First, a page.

While one Presbyterian denomination celebrates last Friday’s U.S. Supreme Court decision making same-sex marriages legal in all states, another one grieves, a third states that it does not regard the decision “to be in keeping with God’s intentions for marriage,” and a fourth affirms that marriage is a gift from God between one man and one woman.”
The Presbyterian Church (USA)
“The Presbyterian Church (USA) is celebrating the U.S. Supreme Court ruling that same-gender couples have a constitutional right to marry nationwide, striking down bans in 14 states,” read the opening paragraph of a June 26 Presbyterian New Service (PNS) article. “Church leaders believe today’s ruling is a step in the right direction as society’s views have continued to change in recent years.”
The PCUSA’s Stated Clerk Grayde Parsons told the PNS that the denomination has “advocated for almost four decades for civil rights for lesbian, gay, bisexual and transgender persons. Today’s decision by the U.S. Supreme Court is in keeping with that work.”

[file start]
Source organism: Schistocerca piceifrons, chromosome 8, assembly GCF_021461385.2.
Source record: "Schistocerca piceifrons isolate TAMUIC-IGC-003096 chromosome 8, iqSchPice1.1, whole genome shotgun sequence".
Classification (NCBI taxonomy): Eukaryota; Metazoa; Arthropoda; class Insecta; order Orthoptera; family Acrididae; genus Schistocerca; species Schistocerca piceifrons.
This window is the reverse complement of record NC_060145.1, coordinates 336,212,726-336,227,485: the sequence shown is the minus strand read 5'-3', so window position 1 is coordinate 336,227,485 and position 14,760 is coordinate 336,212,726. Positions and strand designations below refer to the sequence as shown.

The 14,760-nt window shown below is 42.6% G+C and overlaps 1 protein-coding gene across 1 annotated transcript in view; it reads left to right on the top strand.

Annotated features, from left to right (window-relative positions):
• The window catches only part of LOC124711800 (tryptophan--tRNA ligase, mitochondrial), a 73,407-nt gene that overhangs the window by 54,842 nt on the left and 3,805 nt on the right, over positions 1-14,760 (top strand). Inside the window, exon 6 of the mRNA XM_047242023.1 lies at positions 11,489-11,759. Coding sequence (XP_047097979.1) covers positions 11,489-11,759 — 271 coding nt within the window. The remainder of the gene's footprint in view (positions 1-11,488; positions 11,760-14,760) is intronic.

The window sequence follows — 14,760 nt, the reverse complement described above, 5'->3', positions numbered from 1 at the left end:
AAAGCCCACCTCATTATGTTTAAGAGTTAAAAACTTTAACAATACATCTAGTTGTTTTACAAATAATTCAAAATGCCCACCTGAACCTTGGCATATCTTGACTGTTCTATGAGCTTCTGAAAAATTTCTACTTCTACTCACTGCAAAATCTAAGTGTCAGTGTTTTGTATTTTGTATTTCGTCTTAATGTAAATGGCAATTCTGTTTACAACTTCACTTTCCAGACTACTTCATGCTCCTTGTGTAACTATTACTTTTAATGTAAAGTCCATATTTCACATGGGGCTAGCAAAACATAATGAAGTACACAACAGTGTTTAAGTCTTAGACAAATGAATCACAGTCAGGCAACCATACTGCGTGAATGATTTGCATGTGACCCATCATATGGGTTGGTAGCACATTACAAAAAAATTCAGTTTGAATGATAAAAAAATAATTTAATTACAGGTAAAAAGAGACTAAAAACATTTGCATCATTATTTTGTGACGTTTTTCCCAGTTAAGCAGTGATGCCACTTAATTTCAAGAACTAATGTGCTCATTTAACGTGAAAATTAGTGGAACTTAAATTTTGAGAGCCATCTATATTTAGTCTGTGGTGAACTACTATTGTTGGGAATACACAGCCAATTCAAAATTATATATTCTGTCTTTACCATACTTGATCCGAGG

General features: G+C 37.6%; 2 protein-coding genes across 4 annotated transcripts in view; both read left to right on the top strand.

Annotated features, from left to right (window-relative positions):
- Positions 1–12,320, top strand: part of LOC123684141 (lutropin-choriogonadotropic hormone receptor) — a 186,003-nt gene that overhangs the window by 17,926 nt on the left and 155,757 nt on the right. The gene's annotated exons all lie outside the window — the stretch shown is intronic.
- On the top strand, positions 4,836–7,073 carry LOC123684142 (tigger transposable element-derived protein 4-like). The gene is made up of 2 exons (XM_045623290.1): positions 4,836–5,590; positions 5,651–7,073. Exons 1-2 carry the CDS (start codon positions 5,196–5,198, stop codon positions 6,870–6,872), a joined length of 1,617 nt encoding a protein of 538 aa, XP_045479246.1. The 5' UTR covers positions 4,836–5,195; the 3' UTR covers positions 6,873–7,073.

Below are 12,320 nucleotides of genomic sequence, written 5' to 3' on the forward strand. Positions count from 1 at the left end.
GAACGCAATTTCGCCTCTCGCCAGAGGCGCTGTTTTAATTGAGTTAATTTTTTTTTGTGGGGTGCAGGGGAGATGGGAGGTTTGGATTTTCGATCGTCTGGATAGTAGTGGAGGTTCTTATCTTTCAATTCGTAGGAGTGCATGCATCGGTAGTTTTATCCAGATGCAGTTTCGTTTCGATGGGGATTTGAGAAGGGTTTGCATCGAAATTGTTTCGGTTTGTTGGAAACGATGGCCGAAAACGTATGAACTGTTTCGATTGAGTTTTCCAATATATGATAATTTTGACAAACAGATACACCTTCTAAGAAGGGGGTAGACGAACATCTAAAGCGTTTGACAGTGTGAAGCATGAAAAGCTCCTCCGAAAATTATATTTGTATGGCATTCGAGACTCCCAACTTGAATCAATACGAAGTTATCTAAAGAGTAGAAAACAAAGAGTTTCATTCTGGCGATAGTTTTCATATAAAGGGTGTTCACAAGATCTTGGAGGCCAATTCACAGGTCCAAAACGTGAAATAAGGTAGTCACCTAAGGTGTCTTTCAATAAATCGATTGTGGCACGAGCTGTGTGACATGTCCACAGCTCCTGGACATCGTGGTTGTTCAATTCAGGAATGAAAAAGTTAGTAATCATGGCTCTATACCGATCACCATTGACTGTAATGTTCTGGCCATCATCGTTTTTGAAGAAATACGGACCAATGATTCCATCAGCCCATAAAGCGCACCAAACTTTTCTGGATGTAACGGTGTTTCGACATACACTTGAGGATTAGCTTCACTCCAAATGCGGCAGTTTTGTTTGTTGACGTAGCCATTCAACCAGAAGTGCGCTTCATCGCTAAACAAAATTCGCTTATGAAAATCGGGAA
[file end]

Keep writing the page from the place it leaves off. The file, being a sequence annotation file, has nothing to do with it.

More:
Another PCUSA leader, the Rev. Dr. J. Herbert Nelson, director of the denomination’s Office of Public Witness said that it’s “always good when the church is at the front end of a movement such as this and catches the spirit in the wind of where people are attempting to move society and give voice to those who have long been silenced … Our task now is to educate congregations and address how the church is to engage society and our differences. It’s much more than a gay/lesbian issue. We are seeing laws overturned in favor of communities that have not always been represented.”
The Office of the General Assembly, which is the constitutional/legal arm of the PCUSA, posted a document to answer questions about how the ruling will affect clergy and congregations.
“Same Gender Marriage after Supreme Court: Obergefell v. Hodges,” clearly states that “Nothing in our Constitution shall compel a teaching elder to perform a marriage service that the teaching elder believes is contrary to the teaching elder’s discernment of the Holy Spirit and understanding of the Word of God.”